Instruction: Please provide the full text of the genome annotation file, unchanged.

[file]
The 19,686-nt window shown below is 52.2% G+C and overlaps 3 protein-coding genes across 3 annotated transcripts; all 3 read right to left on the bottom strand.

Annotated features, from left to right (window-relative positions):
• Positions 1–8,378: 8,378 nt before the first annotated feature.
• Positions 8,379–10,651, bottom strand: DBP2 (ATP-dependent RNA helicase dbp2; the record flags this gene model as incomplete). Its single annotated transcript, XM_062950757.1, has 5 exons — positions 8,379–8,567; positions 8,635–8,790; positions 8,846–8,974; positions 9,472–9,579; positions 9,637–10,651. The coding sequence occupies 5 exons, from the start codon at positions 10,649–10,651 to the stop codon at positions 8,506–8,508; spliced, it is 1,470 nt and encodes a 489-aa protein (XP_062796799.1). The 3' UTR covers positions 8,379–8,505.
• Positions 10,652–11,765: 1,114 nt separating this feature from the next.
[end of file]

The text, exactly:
The 19,686-nt window shown below is 52.2% G+C and overlaps 3 protein-coding genes across 3 annotated transcripts; all 3 read right to left on the bottom strand.

Annotated features, from left to right (window-relative positions):
• Positions 1–8,378: 8,378 nt before the first annotated feature.
• Positions 8,379–10,651, bottom strand: DBP2 (ATP-dependent RNA helicase dbp2; the record flags this gene model as incomplete). Its single annotated transcript, XM_062950757.1, has 5 exons — positions 8,379–8,567; positions 8,635–8,790; positions 8,846–8,974; positions 9,472–9,579; positions 9,637–10,651. The coding sequence occupies 5 exons, from the start codon at positions 10,649–10,651 to the stop codon at positions 8,506–8,508; spliced, it is 1,470 nt and encodes a 489-aa protein (XP_062796799.1). The 3' UTR covers positions 8,379–8,505.
• Positions 10,652–11,765: 1,114 nt separating this feature from the next.